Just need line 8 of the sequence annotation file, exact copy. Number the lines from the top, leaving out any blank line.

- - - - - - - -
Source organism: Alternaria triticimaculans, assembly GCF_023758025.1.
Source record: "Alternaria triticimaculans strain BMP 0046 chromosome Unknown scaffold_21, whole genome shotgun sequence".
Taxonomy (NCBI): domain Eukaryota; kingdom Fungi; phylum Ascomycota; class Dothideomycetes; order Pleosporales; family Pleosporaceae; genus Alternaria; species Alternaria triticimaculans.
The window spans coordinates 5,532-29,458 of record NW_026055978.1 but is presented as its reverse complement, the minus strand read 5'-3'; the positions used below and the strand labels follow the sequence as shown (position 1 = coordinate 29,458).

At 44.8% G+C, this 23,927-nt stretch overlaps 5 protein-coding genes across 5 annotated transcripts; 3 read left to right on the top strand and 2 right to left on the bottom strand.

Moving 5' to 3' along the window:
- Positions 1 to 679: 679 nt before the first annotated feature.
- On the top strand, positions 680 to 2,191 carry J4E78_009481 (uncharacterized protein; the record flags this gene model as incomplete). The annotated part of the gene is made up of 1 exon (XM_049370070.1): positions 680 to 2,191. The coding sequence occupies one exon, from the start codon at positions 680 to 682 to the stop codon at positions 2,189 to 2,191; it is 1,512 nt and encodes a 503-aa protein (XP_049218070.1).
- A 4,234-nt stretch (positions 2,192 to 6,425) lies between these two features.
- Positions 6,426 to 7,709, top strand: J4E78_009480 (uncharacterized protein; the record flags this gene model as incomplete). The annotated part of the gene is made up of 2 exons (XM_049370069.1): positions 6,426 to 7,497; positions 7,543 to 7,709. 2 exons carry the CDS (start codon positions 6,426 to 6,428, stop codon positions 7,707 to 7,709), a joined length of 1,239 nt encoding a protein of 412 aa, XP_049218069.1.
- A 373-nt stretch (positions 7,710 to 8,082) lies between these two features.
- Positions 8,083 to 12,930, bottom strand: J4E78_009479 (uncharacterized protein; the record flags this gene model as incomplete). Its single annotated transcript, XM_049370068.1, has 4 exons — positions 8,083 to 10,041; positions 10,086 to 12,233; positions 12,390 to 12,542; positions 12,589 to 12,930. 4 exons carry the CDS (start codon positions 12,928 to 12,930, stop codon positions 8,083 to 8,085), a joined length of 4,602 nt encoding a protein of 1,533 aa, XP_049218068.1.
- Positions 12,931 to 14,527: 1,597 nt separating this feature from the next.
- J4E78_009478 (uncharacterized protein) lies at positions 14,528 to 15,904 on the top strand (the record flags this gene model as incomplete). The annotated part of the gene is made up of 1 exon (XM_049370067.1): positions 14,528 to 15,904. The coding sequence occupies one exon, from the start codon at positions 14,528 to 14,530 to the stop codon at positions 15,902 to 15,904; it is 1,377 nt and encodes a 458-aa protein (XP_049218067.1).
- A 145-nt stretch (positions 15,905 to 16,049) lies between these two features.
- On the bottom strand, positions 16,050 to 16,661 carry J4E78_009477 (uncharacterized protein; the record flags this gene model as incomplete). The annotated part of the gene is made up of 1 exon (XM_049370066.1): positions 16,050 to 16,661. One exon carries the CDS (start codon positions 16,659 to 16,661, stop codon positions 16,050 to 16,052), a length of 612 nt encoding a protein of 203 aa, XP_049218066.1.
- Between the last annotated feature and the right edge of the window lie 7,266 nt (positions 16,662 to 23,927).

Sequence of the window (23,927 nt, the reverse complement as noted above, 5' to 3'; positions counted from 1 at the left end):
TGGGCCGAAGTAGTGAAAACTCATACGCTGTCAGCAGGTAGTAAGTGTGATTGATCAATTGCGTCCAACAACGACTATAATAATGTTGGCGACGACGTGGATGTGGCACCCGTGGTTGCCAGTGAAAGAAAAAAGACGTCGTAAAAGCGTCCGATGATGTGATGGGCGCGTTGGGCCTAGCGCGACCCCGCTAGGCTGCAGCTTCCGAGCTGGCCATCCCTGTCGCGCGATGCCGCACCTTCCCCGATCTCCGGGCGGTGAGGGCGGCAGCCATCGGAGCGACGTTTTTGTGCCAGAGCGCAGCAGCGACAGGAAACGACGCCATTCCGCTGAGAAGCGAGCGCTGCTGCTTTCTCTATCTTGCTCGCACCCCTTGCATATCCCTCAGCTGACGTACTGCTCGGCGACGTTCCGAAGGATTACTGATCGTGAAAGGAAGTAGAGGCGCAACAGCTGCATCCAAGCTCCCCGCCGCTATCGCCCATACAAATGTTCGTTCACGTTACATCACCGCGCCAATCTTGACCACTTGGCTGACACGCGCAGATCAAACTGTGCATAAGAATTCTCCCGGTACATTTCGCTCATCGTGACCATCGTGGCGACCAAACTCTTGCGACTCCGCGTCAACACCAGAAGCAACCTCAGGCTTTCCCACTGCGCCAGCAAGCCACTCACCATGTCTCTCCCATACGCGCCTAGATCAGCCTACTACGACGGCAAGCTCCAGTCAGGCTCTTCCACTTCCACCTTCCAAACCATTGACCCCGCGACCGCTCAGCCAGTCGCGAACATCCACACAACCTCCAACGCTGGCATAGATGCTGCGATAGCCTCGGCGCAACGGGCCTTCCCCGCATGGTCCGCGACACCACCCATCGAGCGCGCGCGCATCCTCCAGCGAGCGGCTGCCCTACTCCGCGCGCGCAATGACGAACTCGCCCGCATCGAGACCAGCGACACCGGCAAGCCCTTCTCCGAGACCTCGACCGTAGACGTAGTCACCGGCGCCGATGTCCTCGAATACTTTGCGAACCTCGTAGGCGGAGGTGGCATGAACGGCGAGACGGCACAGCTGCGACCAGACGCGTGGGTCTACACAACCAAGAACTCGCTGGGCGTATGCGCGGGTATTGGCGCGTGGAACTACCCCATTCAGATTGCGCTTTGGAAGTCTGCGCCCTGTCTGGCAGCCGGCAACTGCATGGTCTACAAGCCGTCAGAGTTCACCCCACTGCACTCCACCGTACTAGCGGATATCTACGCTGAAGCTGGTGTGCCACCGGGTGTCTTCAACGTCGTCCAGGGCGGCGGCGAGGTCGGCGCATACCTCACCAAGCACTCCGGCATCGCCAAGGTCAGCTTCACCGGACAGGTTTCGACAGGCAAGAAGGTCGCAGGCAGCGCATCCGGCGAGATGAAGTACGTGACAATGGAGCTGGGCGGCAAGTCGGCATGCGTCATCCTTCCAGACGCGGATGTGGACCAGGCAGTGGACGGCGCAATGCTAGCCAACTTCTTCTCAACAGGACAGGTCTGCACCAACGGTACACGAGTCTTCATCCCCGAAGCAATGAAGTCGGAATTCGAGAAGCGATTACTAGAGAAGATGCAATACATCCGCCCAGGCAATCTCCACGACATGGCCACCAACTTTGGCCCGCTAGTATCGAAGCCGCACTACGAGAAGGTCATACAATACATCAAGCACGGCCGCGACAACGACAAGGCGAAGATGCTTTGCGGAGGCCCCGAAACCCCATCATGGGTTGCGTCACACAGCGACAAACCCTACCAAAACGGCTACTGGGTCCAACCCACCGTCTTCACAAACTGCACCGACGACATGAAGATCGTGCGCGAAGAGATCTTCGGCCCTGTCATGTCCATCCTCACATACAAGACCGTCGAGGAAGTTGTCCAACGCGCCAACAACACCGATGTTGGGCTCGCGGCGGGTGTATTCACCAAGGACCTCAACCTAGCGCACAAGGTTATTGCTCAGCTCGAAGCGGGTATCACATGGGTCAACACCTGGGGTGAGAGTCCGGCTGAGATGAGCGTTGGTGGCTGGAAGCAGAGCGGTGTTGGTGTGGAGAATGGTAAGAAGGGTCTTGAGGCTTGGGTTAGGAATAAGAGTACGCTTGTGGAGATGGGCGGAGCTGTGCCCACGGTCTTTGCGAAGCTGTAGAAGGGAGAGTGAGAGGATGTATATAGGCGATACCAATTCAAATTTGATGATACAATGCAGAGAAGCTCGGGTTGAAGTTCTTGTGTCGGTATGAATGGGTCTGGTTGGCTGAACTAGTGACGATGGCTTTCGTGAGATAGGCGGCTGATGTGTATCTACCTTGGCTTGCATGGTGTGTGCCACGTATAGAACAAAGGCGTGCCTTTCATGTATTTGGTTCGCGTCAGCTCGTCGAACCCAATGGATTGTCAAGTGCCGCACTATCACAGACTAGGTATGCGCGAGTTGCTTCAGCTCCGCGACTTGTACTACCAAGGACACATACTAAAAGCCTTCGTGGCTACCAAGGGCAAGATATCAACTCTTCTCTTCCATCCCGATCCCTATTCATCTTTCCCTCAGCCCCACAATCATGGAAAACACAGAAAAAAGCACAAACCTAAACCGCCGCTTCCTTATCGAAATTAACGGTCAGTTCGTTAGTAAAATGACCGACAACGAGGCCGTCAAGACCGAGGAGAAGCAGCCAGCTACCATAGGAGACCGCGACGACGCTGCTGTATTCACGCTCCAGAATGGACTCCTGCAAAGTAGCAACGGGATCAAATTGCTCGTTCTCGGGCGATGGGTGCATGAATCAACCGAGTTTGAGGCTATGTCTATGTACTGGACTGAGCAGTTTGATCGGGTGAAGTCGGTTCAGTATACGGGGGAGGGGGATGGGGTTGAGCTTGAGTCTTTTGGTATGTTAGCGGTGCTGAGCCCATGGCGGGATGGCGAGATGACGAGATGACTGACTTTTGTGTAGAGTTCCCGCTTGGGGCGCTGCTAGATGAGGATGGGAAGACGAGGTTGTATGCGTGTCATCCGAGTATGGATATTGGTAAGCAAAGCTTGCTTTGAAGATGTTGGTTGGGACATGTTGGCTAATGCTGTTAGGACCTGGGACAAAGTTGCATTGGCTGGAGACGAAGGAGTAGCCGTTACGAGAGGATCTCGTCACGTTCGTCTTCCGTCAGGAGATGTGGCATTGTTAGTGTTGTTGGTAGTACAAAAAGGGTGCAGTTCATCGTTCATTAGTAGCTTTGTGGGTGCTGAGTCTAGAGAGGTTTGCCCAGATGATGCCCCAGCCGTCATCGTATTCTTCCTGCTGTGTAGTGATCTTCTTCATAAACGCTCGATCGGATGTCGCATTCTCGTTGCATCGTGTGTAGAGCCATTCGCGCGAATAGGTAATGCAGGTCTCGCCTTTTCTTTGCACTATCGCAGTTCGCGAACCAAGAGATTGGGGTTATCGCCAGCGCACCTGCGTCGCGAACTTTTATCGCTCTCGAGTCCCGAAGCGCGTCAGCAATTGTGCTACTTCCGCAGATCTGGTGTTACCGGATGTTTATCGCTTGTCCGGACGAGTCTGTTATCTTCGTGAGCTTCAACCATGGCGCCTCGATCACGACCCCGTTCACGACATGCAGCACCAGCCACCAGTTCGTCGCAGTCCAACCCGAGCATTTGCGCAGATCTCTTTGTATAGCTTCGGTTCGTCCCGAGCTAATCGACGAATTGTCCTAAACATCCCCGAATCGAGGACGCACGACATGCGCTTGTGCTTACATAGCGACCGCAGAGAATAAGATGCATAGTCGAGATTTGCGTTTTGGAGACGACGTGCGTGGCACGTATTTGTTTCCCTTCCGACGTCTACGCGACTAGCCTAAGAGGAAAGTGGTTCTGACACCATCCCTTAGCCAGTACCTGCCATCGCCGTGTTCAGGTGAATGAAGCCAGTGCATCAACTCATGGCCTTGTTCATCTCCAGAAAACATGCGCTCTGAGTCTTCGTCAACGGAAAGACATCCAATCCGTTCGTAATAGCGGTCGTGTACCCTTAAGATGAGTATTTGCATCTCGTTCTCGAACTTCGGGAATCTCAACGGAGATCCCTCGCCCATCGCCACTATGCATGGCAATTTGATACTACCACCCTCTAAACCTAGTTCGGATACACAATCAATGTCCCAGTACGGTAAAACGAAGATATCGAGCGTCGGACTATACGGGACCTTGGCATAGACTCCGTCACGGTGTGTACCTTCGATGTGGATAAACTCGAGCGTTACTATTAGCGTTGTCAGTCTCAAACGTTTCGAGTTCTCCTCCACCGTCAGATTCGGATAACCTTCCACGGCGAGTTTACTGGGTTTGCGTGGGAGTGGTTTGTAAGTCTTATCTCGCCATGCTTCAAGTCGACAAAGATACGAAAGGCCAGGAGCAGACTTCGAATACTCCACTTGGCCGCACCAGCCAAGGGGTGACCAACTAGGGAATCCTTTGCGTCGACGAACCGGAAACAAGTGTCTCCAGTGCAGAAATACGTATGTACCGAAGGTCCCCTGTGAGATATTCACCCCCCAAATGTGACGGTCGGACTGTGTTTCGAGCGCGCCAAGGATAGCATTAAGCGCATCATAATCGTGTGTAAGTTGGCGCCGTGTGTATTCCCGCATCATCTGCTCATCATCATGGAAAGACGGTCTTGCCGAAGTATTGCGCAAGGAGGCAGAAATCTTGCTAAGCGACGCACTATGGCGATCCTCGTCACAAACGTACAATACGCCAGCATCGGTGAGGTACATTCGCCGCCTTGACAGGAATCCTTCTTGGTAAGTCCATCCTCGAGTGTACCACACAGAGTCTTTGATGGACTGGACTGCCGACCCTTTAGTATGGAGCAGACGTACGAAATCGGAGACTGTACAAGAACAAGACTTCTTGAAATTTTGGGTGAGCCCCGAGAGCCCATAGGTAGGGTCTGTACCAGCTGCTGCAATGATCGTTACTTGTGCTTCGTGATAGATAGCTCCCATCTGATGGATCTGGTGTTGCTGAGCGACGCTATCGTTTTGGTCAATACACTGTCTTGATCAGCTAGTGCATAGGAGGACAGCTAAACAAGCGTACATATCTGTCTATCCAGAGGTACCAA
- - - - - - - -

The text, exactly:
- On the top strand, positions 680 to 2,191 carry J4E78_009481 (uncharacterized protein; the record flags this gene model as incomplete). The annotated part of the gene is made up of 1 exon (XM_049370070.1): positions 680 to 2,191. The coding sequence occupies one exon, from the start codon at positions 680 to 682 to the stop codon at positions 2,189 to 2,191; it is 1,512 nt and encodes a 503-aa protein (XP_049218070.1).